Tourism Equity Fund Suspended While Black-Owned Only Discussions Take Place. Photo: Pixabay

Tourism Minister Mmamoloko Kubayi-Ngubane has suspended the Tourism Equity Fund’s (TEF) activities until discussions have taken place with AfriForum and Solidarity. This decision comes after the two institutions sent an urgent letter to the Minister about the fund, which intends to only offer financing to black-owned tourism businesses.

In the Minister’s reply, she announced that she wishes to enter into a discussion with these two organisations and would suspend the fund for the duration of the discussions.

The R1.2-billion Tourism Equity Fund was announced by President Cyril Ramaphosa last week. The fund includes R540 million from the Tourism Dept, plus R120 million from sefa and R594 million from commercial banks.

President Ramaphosa explained that the Fund was to be aligned with the National Tourism Sector Strategy 2016-2026, to address the challenge of creating a transformative and inclusive tourism economy, by providing access to finance for black-owned commercially viable tourism projects.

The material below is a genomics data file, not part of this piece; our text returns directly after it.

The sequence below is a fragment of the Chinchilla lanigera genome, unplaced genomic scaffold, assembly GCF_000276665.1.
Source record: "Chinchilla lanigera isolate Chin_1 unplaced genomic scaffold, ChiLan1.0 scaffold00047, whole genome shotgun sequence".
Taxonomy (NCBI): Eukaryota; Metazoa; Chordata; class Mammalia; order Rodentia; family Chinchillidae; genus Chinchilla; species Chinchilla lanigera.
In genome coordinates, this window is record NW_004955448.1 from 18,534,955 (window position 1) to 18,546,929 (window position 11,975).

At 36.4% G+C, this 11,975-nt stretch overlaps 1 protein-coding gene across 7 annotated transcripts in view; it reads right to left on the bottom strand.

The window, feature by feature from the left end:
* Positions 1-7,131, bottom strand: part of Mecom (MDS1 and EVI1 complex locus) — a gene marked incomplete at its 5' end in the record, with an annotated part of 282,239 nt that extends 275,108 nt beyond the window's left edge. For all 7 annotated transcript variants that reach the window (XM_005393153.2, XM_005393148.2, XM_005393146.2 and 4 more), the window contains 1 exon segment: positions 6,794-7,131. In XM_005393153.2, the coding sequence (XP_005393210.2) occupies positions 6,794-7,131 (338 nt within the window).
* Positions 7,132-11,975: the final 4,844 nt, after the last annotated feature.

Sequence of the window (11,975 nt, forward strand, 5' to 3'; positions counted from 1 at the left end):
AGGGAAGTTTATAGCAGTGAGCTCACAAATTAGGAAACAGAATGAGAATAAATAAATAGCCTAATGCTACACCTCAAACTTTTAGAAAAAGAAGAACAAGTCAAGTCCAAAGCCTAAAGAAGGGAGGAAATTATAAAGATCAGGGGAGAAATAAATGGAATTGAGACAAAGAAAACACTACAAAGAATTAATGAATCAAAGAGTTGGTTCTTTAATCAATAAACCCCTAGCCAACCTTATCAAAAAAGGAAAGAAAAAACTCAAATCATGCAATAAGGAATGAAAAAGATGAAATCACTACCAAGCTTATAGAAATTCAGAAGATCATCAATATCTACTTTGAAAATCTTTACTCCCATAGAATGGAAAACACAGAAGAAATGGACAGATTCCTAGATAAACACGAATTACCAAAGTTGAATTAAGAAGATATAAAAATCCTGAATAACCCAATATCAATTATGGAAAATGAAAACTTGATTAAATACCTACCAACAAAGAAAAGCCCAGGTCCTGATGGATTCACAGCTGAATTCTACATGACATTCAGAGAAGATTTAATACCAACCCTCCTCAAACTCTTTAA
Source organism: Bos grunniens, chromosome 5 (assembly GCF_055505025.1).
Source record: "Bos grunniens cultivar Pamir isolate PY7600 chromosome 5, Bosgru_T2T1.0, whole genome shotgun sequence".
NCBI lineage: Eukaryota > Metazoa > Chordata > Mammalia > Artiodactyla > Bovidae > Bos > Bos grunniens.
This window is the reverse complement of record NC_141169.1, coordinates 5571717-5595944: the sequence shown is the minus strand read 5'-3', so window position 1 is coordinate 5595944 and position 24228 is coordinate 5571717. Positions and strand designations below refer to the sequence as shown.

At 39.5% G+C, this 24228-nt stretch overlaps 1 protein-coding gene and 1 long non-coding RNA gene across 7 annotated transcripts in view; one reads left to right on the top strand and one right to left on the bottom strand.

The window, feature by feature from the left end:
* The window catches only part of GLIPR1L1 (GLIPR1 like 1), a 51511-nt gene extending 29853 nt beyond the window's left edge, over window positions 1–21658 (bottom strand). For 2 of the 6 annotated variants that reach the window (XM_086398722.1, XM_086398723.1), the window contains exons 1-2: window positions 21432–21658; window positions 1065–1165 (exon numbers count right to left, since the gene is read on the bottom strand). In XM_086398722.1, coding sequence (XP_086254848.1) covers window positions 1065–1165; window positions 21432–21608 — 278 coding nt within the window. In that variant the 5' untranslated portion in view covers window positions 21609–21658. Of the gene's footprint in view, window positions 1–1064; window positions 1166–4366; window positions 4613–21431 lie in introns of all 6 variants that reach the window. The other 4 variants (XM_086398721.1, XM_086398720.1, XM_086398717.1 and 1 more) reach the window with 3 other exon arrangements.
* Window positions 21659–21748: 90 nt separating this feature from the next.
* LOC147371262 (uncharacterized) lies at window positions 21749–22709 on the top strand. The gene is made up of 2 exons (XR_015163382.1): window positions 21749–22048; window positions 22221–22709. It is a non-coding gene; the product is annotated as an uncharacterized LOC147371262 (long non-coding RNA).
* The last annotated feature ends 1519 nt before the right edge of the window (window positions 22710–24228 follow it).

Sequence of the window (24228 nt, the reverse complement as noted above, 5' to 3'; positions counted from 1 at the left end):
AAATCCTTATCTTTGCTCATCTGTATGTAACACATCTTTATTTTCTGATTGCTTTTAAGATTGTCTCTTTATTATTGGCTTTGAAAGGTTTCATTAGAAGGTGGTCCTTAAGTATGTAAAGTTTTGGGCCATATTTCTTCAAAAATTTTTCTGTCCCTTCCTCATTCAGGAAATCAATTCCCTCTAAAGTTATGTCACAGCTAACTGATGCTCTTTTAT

The President said “the Fund will cater to the specific needs of black-owned businesses to acquire equity, invest in new developments or expand existing developments”.

However, Morné Malan, Head of Communications at Solidarity, pointed out that the government’s lockdown measures resulted in thousands of businesses, particuarly in the tourism industry, being unable to generate any income for months. “What government needs to do now, is reach out a hand to these businesses and support them, rather than abusing this opportunity to promote their racial ideology. We welcome the opportunity to enter into a discussion with the Minister regarding this matter,” he said.

In a joint statement, AfriForum’s Head of Campaigns Monique Taute added: “We welcome the Minister’s willingness to meet with us, and we believe this is a step in the right direction. The government has a responsibility towards all citizens since everyone in the tourism industry is currently in urgent need of help. The government cannot use a pandemic as an excuse to promote transformation while all South Africans are suffering.”

According to President Ramaphosa, Tourism directly accounts for 2.9% of South Africa’s GDP and 8.6% indirectly. It supports about one-and-a-half million direct and indirect jobs.

The President had hoped the Fund would “enable black business to substantially benefit from the tourism economy, not to be roped in by fronting companies, or to be marginal bystanders and small-scale suppliers to larger tourism enterprises.”